Currently, industrial countries generate most of their electricity in large centralized facilities, such as coal, nuclear, hydropower or gas powered plants. These plants have excellent economies of scale, but usually transmit electricity long distances.
Most plants are built this way due to a number of economic, health & safety, logistical, environmental, geographical and geological factors. For example, coal power plants are built away from cities to prevent their heavy air pollution from affecting the populace, in addition such plants are often built near collieries to minimize the cost of transporting coal. Hydroelectric plants are by their nature limited to operating at sites with sufficient waterflow. Most power plants are often considered to be too far away for their waste heat to be used for heating buildings.
Distributed generation is another approach. It reduces the amount of energy lost in transmitting electricity because the electricity is generated very near where it is used, perhaps even in the same building. This also reduces the size and number of power lines that must be constructed.
Typical distributed power sources in a FIT scheme have low maintenance, low pollution and high efficiencies. In the past, these traits required dedicated operating engineers, and large, complex plants to pay their salaries and reduce pollution. However, modern embedded systems can provide these traits with automated operation and clean fuels, such as sunlight, wind and natural gas. This reduces the size of power plant that can show a profit.
The usual problem with distributed generators are their high costs.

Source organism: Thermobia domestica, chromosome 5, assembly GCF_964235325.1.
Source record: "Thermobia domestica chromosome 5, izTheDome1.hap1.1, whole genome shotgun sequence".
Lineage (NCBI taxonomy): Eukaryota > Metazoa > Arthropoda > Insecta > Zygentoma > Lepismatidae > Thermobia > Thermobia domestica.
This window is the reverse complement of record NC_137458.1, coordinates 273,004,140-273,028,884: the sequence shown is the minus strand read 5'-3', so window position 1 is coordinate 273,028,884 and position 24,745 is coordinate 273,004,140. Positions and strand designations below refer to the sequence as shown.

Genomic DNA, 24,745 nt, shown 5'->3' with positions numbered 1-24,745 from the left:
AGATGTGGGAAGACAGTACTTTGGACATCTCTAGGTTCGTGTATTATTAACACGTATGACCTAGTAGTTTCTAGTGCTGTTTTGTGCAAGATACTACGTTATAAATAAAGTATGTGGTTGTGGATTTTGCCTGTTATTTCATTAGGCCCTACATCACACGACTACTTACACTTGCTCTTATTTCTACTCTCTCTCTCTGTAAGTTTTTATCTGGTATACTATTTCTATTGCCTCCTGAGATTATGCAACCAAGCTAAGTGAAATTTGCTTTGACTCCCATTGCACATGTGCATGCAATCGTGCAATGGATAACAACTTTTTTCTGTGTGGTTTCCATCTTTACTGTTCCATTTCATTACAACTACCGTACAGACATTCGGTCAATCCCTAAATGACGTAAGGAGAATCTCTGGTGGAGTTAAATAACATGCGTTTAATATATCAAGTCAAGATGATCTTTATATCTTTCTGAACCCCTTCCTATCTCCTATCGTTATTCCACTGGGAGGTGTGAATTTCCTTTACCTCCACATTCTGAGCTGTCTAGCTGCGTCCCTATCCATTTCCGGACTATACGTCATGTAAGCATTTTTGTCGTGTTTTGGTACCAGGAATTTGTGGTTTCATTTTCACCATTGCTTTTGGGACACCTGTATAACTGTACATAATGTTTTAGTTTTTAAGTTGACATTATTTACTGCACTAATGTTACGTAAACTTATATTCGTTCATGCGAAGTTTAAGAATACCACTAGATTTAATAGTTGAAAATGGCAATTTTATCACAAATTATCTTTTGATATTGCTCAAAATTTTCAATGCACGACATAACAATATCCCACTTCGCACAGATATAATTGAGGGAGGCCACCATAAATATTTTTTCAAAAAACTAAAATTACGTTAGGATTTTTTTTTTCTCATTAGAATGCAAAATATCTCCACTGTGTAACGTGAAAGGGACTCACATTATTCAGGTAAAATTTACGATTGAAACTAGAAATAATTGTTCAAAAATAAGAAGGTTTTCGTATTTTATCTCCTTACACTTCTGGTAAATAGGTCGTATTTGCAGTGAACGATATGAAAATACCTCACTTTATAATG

One favored source is solar panels on the roofs of buildings. The production cost is $0.99 to 2.00/W (2007) plus installation and supporting equipment unless the installation is DIY bringing the cost to $6.50 to 7.50 (2007). This is comparable to coal power plant costs of $0.582 to 0.906/W (1979), adjusting for inflation. Nuclear power is higher at $2.2 to $6.00/W (2007). Most solar cells also have waste disposal issues, since solar cells often contain heavy-metal electronic wastes, (CdTe and CIGS), and need to be recycled. The plus side is that unlike coal and nuclear, there are no fuel costs, pollution, mining safety or operating safety issues. Solar also has a low duty cycle, producing peak power at local noon each day. Average duty cycle is typically 20%.
Another favored source is small wind turbines. These have low maintenance, and low pollution. Construction costs are higher ($0.80/W, 2007) per watt than large power plants, except in very windy areas. Wind towers and generators have substantial insurable liabilities caused by high winds, but good operating safety. Wind also tends to be complementary to solar; on days there is no sun there tends to be wind and vice versa. Many distributed generation sites combine wind power and solar power such as Slippery Rock University, which can be monitored online
Distributed cogeneration sources use natural gas-fired microturbines or reciprocating engines to turn generators. The hot exhaust is then used for space or water heating, or to drive an absorptive chiller for air-conditioning. The clean fuel has only low pollution. Designs currently have uneven reliability, with some makes having excellent maintenance costs, and others being unacceptable.
Cogenerators are also more expensive per watt than central generators. They find favor because most buildings already burn fuels, and the cogeneration can extract more value from the fuel.
Some larger installations utilize combined cycle generation. Usually this consists of a gas turbine whose exhaust boils water for a steam turbine in a Rankine cycle. The condenser of the steam cycle provides the heat for space heating or an absorptive chiller. Combined cycle plants with cogeneration have the highest known thermal efficiencies, often exceeding 85%.
In countries with high pressure gas distribution, small turbines can be used to bring the gas pressure to domestic levels whilst extracting useful energy. If the UK were to implement this countrywide an additional 2-4 GWe would become available. (Note that the energy is already being generated elsewhere to provide the high initial gas pressure - this method simply distributes the energy via a different route.)
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